CANADIAN BORDER CLOSED… NO PROBLEM
I love Canada, I truly do but I’m not a fan of the Canadian government and its policies.
I heard it over and over last year, “man, with the border closed down, my Canada trip got put on the back burner.” Or, “Covid really put a crimp in my hunting plans last fall.”
Well, I’ve got some bad news for you… don’t plan on hunting Canada this fall either.
Our neighbor to the north has not announced whether or not they will be opening their border to hunters this fall. My bet is that they probably won’t but if they do, there will most likely be stringent rules applied to those wanting to hunt there. Think vaccine passports, quarantine periods, etc. That begs the question, “is it worth it?” Well, I cannot and will not answer that question for you. I can give you some options to think about for hunting birds this fall.
Let’s break it down…
Those of us who cut our goose hunting teeth on early honkers know just how much fun those steamy September mornings can be and there’s no better place to scratch that early-season goose hunting itch than the Midwest. North Dakota has the earliest season but Iowa, Minnesota, Michigan and others follow close behind. You can do this DIY but if you were planning on spending money to hunt in Canada why not spend it here instead with an American guide?
Let’s not forget about America’s most popular game bird either, doves! There are more doves taken each year in the U.S. than any other bird but if you’re like me and live in a state where the birds don’t hang around long you’ve probably never experienced a “real” dove hunt. Maybe 2021 should be the year you go to a high-profile dove state, like Texas, and see what all the fuss is about. Again, there are tons of outfitters whose lives would benefit greatly from your money.
Teal? Oh you betcha! September teal are a blast and there are lots of states whose early teal seasons are well worth the effort and drive time to get there. The closest for me is Nebraska and I’m betting that if your state doesn’t have an early teal season that there’s one not too far away. DIY or outfitted, the choice is yours.
Mid-September sees grouse and woodcock seasons open in the northern tier of states, including the mountain West for various grouse species. I personally cannot think of a better western vacation than a cast and blast trip to a western state for grouse and trout fishing. Both are easily done DIY with whatever level of accommodation your heart desires. If the West is too far, northern Michigan, Minnesota, and Wisconsin offer up superb cast and blast opportunities as well.
By October my mind is totally on ducks and pheasants in the Dakotas, need I say more? Again, DIY or outfitted, your call. Honkers in the Midwest combined with ruffed grouse and woodcock? Yes please! The point is that this early fall time of year can be spectacular if you make it that way.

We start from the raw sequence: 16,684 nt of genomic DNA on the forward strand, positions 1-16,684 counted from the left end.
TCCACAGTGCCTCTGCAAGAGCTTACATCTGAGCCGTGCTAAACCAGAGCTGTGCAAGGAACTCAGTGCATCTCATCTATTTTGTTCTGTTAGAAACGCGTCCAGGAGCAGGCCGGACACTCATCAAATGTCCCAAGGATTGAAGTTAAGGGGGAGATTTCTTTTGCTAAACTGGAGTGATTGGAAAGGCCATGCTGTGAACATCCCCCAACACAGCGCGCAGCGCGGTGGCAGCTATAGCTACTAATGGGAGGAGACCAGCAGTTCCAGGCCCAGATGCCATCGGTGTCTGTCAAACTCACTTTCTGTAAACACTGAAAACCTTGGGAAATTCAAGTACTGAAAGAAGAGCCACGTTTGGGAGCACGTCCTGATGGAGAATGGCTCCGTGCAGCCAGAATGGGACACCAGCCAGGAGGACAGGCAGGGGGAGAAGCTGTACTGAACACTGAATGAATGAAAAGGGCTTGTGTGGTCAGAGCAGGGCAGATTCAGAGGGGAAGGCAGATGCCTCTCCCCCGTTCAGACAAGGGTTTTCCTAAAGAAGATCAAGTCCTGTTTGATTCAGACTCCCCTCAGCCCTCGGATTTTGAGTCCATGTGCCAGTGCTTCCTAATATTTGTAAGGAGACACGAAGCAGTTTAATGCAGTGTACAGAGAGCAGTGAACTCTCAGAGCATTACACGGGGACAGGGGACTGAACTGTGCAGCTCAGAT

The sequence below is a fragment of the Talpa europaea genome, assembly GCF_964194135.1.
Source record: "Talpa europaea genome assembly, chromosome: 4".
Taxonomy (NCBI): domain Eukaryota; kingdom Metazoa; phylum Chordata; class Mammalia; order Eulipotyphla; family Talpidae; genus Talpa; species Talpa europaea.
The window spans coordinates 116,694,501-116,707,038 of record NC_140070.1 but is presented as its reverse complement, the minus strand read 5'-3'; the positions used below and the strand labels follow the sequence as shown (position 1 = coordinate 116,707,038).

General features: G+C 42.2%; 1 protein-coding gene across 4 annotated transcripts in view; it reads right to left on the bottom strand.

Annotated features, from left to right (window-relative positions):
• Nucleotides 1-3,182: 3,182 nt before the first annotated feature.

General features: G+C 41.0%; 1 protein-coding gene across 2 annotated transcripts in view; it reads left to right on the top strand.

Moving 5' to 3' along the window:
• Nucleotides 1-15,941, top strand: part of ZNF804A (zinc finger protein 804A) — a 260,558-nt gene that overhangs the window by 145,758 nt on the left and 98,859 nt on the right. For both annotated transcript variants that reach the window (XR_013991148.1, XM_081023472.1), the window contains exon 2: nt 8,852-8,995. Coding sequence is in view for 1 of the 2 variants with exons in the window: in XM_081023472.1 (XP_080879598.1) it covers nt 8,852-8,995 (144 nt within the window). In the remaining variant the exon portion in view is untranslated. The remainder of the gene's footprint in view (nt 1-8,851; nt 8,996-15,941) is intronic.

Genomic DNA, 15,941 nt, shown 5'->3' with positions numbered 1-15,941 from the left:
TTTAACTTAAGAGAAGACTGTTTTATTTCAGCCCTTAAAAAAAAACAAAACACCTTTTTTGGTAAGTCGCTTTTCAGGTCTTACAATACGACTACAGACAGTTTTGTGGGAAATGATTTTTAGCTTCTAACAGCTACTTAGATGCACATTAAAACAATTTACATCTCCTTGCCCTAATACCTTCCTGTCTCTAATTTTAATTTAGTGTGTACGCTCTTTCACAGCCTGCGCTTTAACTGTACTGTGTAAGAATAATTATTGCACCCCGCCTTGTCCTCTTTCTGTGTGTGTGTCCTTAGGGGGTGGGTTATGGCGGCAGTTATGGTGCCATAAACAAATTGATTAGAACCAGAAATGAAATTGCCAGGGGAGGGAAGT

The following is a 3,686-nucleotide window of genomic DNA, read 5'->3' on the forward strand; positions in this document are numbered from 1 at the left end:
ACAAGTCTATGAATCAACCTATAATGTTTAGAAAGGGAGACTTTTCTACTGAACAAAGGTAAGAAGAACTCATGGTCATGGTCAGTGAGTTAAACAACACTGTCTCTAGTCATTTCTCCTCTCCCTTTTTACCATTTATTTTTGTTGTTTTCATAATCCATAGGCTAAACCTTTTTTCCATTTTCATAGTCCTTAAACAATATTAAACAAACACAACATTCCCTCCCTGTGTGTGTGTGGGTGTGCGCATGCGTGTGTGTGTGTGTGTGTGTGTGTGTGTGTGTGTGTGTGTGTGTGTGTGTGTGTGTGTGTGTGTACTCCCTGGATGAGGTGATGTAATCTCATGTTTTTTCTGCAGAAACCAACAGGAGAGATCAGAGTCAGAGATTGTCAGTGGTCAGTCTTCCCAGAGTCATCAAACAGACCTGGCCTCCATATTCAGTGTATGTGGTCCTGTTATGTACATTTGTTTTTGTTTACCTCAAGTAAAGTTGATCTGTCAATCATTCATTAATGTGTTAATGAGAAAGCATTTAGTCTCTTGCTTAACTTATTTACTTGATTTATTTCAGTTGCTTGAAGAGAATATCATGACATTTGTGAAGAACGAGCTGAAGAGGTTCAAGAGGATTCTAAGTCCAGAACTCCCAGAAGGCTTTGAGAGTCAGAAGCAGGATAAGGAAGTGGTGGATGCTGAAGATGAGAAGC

There are ducks and geese just about everywhere but I’d be looking at a duck club in the flooded timber someplace for mallards, namely Arkansas. This is a classic American duck hunt that everyone should partake in if possible. I for one would rather blow the money I’d saved for Canada on one of these hunts than anything else on this list. Go with a good outfitter but call them now as openings for the best guides are rare as hen’s teeth. This is a hunt that I would not do DIY, I don’t have the knowledge or equipment to make it enjoyable.
This time of year can also be great for hunting Texas, I’m specifically thinking cranes. The popularity of crane hunting has grown in the past few years and I for one have the itch to go see what it’s all about.
Let’s also not forget about the West Coast at this time. A few days filled with pintails and widgeon would be alright by me. Or if you’ve got a sea duck bent heading to either coast or Alaska would be fun too.
Oh, and how could I forget mallards and geese in the corn and barley of the West or on the skinny water of Nebraska?
So many birds, so little time! My point is this; don’t let travel restrictions to Canada ruin your fall. Take the money and time you were going to spend on a trip up north and spend it right here in the States. There are lots of hardworking folks who could use our hunter dollars this fall right here in America and let’s face it, we’ve got some pretty stellar hunting right in our own backyard.